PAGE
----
“The Haze” recounts a moment in which a learning-disabled student’s racist comments prompted the author to instinctually evoke various mechanisms of dissociation. In attempting to prevent the moment from gaining momentum—and thus evolve into more than a half-formed assemblage of words and associations—his own consciousness recorded the instance as nothing more than a haze of impressions and half-remembered, half-dismembered fragments. Parker’s analysis utilizes his theory, existential psychoanalytic anthropology, which understands experience as an intricate, intersubjective play of symbols—a play that reverberates through mind, emotion, and culture.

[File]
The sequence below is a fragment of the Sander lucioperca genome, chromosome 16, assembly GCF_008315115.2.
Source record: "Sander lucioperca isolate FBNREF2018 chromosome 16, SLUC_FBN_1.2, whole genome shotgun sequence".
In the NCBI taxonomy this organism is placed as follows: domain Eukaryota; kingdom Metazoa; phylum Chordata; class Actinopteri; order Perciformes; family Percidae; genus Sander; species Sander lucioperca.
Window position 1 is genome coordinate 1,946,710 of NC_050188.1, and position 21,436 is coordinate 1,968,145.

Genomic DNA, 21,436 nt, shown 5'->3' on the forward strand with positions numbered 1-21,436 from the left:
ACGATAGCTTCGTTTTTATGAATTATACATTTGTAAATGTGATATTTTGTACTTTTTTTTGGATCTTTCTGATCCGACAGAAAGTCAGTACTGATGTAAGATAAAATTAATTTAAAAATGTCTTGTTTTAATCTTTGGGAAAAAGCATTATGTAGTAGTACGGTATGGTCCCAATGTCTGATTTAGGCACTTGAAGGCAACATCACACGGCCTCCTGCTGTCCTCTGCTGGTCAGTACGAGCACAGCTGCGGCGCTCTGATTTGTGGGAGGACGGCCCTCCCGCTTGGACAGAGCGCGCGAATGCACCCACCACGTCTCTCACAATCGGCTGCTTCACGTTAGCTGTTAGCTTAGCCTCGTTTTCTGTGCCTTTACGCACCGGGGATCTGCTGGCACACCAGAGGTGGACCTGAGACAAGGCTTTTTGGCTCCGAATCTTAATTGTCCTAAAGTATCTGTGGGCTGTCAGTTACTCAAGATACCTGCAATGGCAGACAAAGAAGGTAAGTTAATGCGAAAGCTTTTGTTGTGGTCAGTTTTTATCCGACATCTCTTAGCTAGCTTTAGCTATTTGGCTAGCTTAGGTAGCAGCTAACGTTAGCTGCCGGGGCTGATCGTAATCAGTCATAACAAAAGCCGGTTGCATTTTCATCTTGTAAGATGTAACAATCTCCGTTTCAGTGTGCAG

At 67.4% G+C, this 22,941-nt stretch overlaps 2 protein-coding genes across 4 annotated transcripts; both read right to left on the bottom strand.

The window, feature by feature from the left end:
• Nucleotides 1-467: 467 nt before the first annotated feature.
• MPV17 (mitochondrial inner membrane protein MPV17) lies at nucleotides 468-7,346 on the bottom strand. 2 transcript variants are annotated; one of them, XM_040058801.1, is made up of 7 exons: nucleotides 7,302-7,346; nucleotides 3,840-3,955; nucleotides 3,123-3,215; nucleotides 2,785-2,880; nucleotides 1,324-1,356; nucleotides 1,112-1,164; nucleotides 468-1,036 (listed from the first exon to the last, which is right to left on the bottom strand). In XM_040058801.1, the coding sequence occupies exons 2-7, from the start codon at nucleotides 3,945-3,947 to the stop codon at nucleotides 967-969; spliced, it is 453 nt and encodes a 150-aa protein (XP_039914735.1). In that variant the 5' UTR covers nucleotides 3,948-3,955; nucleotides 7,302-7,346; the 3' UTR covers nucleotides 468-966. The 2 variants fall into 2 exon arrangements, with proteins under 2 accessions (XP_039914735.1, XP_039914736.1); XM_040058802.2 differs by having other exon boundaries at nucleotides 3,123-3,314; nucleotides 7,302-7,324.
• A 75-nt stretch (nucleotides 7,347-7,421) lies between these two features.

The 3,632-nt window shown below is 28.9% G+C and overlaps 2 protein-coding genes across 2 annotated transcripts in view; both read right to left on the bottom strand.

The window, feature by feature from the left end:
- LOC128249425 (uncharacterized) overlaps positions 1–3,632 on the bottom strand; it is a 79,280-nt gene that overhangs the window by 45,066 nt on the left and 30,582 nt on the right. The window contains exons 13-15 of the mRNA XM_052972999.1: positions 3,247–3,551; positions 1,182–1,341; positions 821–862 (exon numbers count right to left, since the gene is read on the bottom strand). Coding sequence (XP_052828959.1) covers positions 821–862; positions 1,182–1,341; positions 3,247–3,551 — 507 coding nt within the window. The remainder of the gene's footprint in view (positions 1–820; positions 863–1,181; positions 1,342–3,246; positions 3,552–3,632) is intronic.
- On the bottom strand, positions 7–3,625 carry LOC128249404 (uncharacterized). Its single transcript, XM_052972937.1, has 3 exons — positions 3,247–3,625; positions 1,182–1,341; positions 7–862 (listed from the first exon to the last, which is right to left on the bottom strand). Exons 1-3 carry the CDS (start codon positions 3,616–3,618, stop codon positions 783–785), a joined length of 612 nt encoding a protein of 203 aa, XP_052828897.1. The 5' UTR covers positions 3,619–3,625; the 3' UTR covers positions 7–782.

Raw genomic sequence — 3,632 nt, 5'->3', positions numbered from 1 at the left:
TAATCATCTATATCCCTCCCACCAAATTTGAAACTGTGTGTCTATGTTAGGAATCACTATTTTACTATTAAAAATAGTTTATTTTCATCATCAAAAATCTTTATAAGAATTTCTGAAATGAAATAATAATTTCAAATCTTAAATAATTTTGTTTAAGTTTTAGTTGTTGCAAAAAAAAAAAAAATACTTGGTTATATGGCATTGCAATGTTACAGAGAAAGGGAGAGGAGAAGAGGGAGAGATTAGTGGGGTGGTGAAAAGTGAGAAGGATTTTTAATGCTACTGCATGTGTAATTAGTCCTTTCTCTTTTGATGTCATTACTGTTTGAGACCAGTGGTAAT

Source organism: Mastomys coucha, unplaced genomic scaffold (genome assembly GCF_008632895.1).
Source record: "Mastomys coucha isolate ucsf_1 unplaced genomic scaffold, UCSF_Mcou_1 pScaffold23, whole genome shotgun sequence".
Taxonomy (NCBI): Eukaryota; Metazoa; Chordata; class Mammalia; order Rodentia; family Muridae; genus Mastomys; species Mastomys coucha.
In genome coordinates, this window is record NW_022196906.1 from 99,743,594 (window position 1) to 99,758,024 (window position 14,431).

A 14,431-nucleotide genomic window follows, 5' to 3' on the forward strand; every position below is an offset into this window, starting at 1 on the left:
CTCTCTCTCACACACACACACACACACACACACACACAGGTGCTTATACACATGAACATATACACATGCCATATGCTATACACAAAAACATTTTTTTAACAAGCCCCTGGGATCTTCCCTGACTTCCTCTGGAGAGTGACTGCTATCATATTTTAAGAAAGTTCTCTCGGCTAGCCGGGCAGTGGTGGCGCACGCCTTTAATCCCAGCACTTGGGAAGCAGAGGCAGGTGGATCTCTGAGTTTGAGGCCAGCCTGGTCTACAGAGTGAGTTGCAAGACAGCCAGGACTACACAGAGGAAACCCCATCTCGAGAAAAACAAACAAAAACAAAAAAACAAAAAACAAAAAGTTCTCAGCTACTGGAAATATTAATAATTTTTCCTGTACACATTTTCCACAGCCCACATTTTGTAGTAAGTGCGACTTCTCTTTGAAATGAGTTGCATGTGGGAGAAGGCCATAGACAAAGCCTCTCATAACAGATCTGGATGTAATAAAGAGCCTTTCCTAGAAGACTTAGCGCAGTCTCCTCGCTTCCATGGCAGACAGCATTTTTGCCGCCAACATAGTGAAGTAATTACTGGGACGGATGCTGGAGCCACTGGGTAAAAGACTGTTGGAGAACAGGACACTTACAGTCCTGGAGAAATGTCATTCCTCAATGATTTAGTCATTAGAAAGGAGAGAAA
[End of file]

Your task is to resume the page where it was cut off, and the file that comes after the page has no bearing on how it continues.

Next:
Related Further Reading
- Desjarlais, R. (1994). Struggling along: The possibilities for experience among the homeless mentally ill. American Anthropologist, 96(4), 886–901.Google Scholar
- Parker, D. M. (2015). Sartre and No Child Left Behind: An existential psychoanalytic anthropology of urban schooling. New York, NY: Rowman and Littlefield Press.Google Scholar
- Sartre, J. P. (1993). Being and nothingness: A phenomenological essay on ontology (H. Barnes, Trans.). New York, NY: Washington Square Press. (Original work published 1943)Google Scholar